Mr. Alexander Bedritskyi
Presidential Advisor, the Special Representative for Climate in Russia
The leading governmental official in Russia dealing with climate change issues is Mr. Alexander Bedritskyi, the Presidential Advisor and the Special Representative for Climate in Russia. While the Paris Agreement was signed by Deputy Prime Minister Alexander Khloponin, Mr. Alexander Bedritskyi strategically leads the preparation work for ratification of the Paris Climate Agreement in Russia, and overall implementation of Russia’s commitments on the Paris Agreement. He conducts regular meetings of the Intergovernmental Working Group on Climate Change Issues and Sustainable Development. Mr. Bedritskyi represented Russia at the 22nd Conference of the UN Framework Convention on Climate Change (1st meeting of the Paris Agreement’s parties in Marrakesh) and announced that Russia has initiated the improvement of national legislation in respect to the state regulation of GHG emissions, and implementation of actions aimed at the development of a long-term Strategy for Low Carbon Development (for the period until 2050).
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The Ministry of Economic Development of the Russian Federation plays the leading role in the coordination of implementation of the Paris Agreement commitments at the national level. However, at the moment there is a transfer period between former Minister Mr. Alexey Ulyukaev and the new Minister Mr. Maksim Oreshkin who was appointed on the 30th of November, 2016.
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Climate Program Advocate
There are several bright people leading the advocacy on climate change in Russia. Mr. Oleg Deripaska is one of them. He is the founder and principal owner of Basic Element, a leading Russian business group; the founder and the Chairman of the Executive Committee and the president of the global aluminum company UC RUSAL; president of En+ Group, and Russia’s largest privately held power company EuroSibEnergo.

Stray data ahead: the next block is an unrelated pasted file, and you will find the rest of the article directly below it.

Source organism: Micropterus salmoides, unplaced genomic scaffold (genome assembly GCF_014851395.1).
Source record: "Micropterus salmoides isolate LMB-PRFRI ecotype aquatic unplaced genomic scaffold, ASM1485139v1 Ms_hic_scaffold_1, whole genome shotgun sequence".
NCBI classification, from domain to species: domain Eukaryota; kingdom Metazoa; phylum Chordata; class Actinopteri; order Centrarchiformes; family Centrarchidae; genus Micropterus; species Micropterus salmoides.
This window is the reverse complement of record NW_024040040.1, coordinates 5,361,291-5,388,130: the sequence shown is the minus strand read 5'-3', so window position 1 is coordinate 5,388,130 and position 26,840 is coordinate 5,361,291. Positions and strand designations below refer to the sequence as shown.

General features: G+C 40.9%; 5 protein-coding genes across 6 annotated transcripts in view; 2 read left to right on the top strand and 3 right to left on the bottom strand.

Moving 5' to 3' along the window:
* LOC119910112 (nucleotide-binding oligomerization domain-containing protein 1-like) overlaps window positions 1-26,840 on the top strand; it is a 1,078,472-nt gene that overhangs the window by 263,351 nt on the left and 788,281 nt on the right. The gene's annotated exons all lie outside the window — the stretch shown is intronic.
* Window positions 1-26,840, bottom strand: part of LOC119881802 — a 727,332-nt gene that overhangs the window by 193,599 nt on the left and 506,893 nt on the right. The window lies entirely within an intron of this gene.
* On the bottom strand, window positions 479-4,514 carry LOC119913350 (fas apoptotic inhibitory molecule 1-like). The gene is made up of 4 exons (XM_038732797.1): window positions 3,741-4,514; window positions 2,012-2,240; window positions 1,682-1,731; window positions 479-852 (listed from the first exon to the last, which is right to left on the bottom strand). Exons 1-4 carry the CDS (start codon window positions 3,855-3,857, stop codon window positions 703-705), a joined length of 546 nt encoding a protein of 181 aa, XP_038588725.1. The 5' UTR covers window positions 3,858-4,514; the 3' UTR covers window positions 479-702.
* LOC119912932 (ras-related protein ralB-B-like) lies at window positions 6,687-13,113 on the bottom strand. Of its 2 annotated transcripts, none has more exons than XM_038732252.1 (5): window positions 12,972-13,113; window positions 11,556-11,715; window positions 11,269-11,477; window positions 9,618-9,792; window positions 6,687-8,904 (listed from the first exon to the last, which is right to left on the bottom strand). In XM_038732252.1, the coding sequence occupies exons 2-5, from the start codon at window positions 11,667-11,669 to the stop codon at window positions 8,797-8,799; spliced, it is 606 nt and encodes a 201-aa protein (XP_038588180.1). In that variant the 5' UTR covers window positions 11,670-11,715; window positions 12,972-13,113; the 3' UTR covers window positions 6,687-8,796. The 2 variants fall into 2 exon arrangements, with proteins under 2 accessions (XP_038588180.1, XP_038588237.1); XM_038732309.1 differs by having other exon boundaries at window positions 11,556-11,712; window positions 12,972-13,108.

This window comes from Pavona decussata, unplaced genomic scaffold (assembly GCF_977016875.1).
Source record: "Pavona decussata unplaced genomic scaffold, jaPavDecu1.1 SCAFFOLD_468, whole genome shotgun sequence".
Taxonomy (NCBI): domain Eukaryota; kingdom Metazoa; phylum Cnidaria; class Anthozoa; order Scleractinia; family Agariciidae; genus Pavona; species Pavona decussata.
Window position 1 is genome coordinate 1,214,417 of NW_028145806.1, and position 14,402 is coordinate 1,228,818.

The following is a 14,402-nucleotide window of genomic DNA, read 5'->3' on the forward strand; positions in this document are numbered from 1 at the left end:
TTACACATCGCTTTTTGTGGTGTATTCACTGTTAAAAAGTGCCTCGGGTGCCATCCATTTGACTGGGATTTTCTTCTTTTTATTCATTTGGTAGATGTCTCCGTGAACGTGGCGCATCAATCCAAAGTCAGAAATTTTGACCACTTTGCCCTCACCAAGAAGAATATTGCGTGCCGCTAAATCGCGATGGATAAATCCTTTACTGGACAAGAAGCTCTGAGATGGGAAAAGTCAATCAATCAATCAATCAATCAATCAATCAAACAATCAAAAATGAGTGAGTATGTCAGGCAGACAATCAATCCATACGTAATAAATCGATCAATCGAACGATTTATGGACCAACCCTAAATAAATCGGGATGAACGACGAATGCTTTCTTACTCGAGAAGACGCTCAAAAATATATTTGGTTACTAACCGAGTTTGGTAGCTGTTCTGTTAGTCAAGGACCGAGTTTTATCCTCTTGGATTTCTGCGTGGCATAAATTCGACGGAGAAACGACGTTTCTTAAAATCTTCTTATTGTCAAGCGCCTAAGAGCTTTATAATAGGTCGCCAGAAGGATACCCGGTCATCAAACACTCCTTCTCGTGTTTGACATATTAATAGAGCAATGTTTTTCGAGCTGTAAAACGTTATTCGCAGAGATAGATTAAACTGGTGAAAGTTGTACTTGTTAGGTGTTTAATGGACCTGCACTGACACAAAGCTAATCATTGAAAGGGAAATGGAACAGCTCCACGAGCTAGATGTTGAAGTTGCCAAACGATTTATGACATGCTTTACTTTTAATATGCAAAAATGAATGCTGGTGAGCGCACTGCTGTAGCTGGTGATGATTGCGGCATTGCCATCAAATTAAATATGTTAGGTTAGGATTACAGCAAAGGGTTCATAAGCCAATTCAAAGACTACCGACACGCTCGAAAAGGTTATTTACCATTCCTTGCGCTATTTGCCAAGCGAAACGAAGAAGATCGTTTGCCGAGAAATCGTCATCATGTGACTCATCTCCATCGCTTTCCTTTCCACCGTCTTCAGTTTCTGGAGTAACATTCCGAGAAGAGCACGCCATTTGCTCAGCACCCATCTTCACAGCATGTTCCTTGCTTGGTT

Oleg Deripaska is one of the strong advocates for introduction of a global carbon tax (carbon levy), a universal mechanism for financing international climate programs that would reduce demand for high-carbon emission fuels and discourage businesses from emitting greenhouse gases.
Oleg Deripaska is also the Vice President of the Russian Chamber of Industrialists and Entrepreneurs where the climate change issues are discussed regularly at the meetings with the business representatives. He is among a few world business leaders who have concerns about the global threat of deforestation. He also stands for the creation of an international carbon fund to be refilled from emission taxes and used to support innovative renewable energy projects. The main idea is that all countries shall agree upon a minimum carbon tax and apply it to their carbon emitting producers, with each country administering the tax nationally.
Deripaska’s RUSAL is taking active measures to address climate change. Since 1990, RUSAL has reduced its greenhouse gas emissions by 54%. Among RUSAL’s latest steps to mitigate climate change effects was the creation of the ‘Climate partnership of Russia’, an initiative that consolidates efforts of Sberbank, RusNano, RusHydro and Ingosstrakh that will work in Russia and abroad to seek rational solutions to help companies prevent the damaging effects of global climate change.
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Climate Program Opponent
In general, the main opponents of the Paris Agreement in Russia are the business representatives who own and/or manage huge coal-fired power generation or extensive energy-consuming assets. One of them is Mr. Andrey Melnichenko, the founder and principal owner of three large Russian industrial holdings: EuroChem, Siberian Coal Energy Company, and Siberian Generation Company.
Andrey Melnichenko recognizes the climate change issue. He assumes, however, that the planet’s population has more significant problems such as a shortage or even lack of energy and water resources, and that these problems are more vital and pressing. He also does not believe in a great future for renewable energy generation due to natural limitations for generation capacity, but trusts in new technologies for coal-fired generation along with new production technologies in agriculture and other sectors. He argues against any limitations on carbon emissions for industries and business in general.
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